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Local leaders plan to reconnect South St. Pete, downtown

Mark Parker



Mayor Ken Welch help a press conference Tuesday to unveil plans for the Reconnecting the Historic Gas Plant District Project. Screengrab.

When construction of Interstate 175 began in the late 1970s, South St. Petersburg neighborhoods were bifurcated. According to city reports, nearly 4,000 people – and 2,700 African American families and businesses – were displaced.

Local leaders now hope to rectify past mistakes. Congresswoman Kathy Castor joined Mayor Ken Welch in the interstate’s shadow Tuesday at Campbell Park to unveil plans for the Reconnecting the Historic Gas Plant District project.

They said the project would improve safety, access, mobility, air quality and economic improvement opportunities in disadvantaged, predominantly Black communities in South St. Pete. City officials recently submitted a $1.2 million U.S. Department of Transportation grant application to fund the planning phase.

“All across America right now, communities are reexamining mistakes that were made over 50 years ago when the interstate highway system was planned,” Castor said. “But when you look at what happened here in St. Petersburg, it just screams out for a reexamination of ways to reconnect the neighborhoods.”

If approved, the money would stem from the Reconnecting Communities and Neighborhoods (RCN) Community Planning Grant Program. Castor said increasing city cohesiveness and walkability would help small businesses thrive and support affordable housing efforts.

She added that “you can develop a healthier community if you do not have an interstate running smack-dab through your neighborhood.” Castor pledged to ensure the federal funding serves its intended purpose in St. Petersburg.

Welch noted that his grandfather’s lumber company, Welch’s Woodyard, once sat across the street from the location of Tuesday’s press conference. The business was one of hundreds displaced to make room for the interstate.

Welch reiterated the former Gas Plant District’s oft-repeated fate. City officials promised jobs and revitalization; predominantly Black residents received Tropicana Field and its sprawling parking lots instead.

“It’s time for all of that to change,” Welch said. “The proposed agreement that my administration has crafted with the Hines/Rays (development) group and Pinellas County, I think, represents a clear path to that goal of economic inclusion.”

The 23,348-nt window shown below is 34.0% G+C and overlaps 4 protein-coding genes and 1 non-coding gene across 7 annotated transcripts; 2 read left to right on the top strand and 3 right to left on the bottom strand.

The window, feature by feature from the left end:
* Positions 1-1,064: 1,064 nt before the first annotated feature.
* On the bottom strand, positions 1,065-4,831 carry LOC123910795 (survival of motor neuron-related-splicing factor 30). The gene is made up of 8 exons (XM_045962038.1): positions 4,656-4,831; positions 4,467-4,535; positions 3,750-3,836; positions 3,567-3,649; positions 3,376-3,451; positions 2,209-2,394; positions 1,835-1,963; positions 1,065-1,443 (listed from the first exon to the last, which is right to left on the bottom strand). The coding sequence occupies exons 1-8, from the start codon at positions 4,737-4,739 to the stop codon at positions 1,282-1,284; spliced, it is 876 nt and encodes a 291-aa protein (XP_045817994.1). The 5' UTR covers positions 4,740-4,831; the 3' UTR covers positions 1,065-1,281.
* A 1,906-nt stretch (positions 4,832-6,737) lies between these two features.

The walled, limited-access interstate and several adjacent one-way streets disjoin South St. Pete neighborhoods from the rest of the city. Welch said the funding would support an 18-month, community-informed planning project.

Local leaders believe the project will help address the following issues:

  • Safety: High vehicle speeds result in accident “hotspots” and increase the likelihood of bicycle and pedestrian crashes with severe or fatal injuries.
  • Access & Mobility: Preliminary planning calls for two-way street conversions and lane reallocations on 8th Street and Dr. Martin Luther King Jr. Street that will improve pedestrian and bike travel. Officials also expect the changes will allow for creative place-making and green infrastructure, including curb extensions and street trees.
  • Environmental: Pollution disproportionately affects several area neighborhoods. Those disadvantaged communities also suffer from poor air quality and increased diesel particulate matter exposure.
  • Economic: Adjacent neighborhoods lack connectivity to city employment and business districts, resulting in lower median household incomes.

“We have a historic opportunity to do just what the grant says – reconnect our community and continue with our push for inclusive progress with partners like Congresswoman Castor,” Welch said.

A map showing how I-175 split historically Black neighborhoods. Image: City documents.

The 2022 Downtown Mobility Study helped inform the project. Whit Blanton, CEO of Forward Pinellas, noted that his organization, the city council and the Florida Department of Transportation (FDOT) supported its findings.

Blanton said those included the benefits of converting one-way streets and a “commitment to examine the footprint of Interstate 175.” He noted that FDOT officials committed to launching an I-175 action plan next year “to determine the best course of action.”

City Council Vice Chair Deborah Figgs-Sanders called the announcement a momentous occasion. She said the $1.2 million represented a pivotal investment in South St. Pete’s future and “an acknowledgment of the unique challenges faced by the Historic Gas Plant.”

“This is not just about changing streets,” Figgs-Sanders added. “It’s about transforming lives and creating a future filled with opportunities for every resident.”


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  1. Avatar

    Jeanne Roney

    November 1, 2023at11:49 am

    What about I-375? I-375 blocks off the north neighborhoods as equally as I-175 blocks off the south neighborhoods. I cannot think of any reason that regular on/off ramps would be less beneficial. I’d like to see the City remove both I-175 & I-375

  2. Will Michaels

    Will Michaels

    October 31, 2023at9:04 pm

    This is good to hear. Hopefully the study will lead to a more complete neighborhood which includes a mix of residential and retail within walking distance. Might also want to look at expanding two-way traffic on 4th Street. The current one-way starting at the entrance to I 175 inhibits a smooth flow of traffic from south St. Pete to the downtown core.

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